Amanda Craig was born in 1959 in Johannesburg, but left as a baby shortly after her parents covered the Sharpeville massacre as journalists. She grew up in Primrose Hill, London, then Rome, and studied English at Clare College, Cambridge. As a young freelance journalist she won two awards, and she became a full-time novelist in 1990. Amanda has published six novels, and lives in London, the subject of her most recent fiction, Hearts and Minds. She is also the children's critic for The Times and reviews fiction widely. She blogs at Amanda Craig.
Why do you blog? > It has become a necessary adjunct to writing at all.
What has been your best blogging experience? > Finding I had more readers than I thought (about three of them).
What has been your worst blogging experience? > See above.
Who are your intellectual heroes? > Shakespeare, Coleridge, Keats, Jane Austen, Virginia Woolf, E.M. Forster and Dickens. Also Bach, Mozart, Beethoven, Chopin and Couperin, Piero della Francesca, Palladio, Stubbs, Manet.
What are you reading at the moment? > Re-reading Gilbert and Gubar's The Madwoman in the Attic, the last of Michelle Paver's Chronicles of Ancient Darkness, The Kindly Ones.
What is the best novel you've ever read? > There isn't one single example. I've just read Elizabeth Jenkins's The Tortoise and the Hare, which is right up there with The Leopard, The Great Gatsby and Pride and Prejudice, and barely known.
What is your favourite poem? > Sonnet 116. The perfection of true love between equals.
What is your favourite movie? > Probably Terminator 2.
What is your favourite song? > Verdi's 'La donna è mobile' (and the circumstances in which it is sung). Or its joyous counterpart, Figaro's attack on women (and the circumstances in which it is sung).
Who is your favourite composer? > Bach.
Can you name a major moral, political or intellectual issue on which you've ever changed your mind? > The existence of Hell.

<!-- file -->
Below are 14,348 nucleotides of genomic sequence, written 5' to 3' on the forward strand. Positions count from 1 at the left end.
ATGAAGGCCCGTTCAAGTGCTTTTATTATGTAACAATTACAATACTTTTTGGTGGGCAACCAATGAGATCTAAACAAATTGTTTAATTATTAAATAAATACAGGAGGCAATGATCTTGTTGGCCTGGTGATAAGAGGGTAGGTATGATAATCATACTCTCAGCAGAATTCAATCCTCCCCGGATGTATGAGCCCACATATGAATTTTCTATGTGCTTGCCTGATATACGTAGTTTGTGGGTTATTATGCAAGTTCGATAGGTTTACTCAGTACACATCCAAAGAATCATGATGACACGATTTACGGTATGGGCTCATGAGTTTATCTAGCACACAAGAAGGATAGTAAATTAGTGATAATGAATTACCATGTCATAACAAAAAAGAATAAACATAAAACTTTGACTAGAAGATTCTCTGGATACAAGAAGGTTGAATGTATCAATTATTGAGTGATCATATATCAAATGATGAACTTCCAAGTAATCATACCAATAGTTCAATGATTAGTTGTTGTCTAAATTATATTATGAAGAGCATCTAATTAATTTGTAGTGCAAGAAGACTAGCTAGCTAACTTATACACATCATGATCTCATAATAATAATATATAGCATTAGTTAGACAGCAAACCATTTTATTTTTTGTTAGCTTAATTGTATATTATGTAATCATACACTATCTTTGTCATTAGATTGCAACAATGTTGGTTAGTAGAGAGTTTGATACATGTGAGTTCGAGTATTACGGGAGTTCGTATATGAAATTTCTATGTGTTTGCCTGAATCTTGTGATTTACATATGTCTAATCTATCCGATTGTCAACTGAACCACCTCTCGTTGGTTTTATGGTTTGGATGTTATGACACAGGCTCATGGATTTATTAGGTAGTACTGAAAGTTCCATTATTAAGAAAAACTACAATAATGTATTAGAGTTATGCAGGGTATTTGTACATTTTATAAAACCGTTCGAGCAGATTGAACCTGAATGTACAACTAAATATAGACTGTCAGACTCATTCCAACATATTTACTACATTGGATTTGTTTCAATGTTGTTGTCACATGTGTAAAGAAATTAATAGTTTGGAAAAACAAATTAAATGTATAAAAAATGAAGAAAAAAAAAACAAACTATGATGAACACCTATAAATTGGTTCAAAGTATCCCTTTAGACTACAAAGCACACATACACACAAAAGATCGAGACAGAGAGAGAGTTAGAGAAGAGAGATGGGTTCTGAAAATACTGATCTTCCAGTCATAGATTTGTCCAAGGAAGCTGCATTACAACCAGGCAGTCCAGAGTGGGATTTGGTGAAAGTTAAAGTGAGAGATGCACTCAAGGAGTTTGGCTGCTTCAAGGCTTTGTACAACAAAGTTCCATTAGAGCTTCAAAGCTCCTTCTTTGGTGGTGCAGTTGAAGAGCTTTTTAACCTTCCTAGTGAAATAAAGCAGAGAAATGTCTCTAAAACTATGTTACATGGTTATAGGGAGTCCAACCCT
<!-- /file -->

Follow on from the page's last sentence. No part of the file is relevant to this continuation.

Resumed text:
What philosophical thesis do you think it most important to combat? > Any 'ism'.
Who are your political heroes? > Queen Elizabeth 1, Lord Palmerston, Churchill.
What do you consider to be the main threat to the future peace and security of the world? > Global warming.
Do you think the world (human civilization) has already passed its best point, or is that yet to come? > We're on a knife edge, but I have faith in the human spirit and ingenuity.
What would be your most important piece of advice about life? > Do what you love, love what you do.
Do you think you could ever be married to, or in a long-term relationship with, someone with radically different political views from your own? > No.
What do you consider the most important personal quality? > Imaginative sympathy.
What personal fault do you most dislike? > Malice.
In what circumstances would you be willing to lie? > To help a friend, to save a child.
Do you have any prejudices you're willing to acknowledge? > I have an instinctive fear of anyone whose face I can't see – male or female.
What is your favourite proverb? > 'Revenge is a dish best served cold.'
What commonly enjoyed activities do you regard as a waste of time? > Smoking.
What, if anything, do you worry about? > My children and husband becoming mortally sick.
If you were to relive your life to this point, is there anything you'd do differently? > No. Mistakes, however painful, are what I learn by.
Where would you most like to live (other than where you do)? > Devon.
What do you like doing in your spare time? > Gardening.
What is your most treasured possession? > My wedding ring.
What talent would you most like to have? > Being able to play the piano well.
What would be your ideal choice of alternative profession or job? > Gardener.
Who is your favourite comedian or humorist? > Dr Johnson (if he can count), Woody Allen if not.
What animal would you most like to be? > A hawk.
[The normblog profile is a weekly Friday morning feature. A list of all the profiles to date, and the links to them, can be found here.]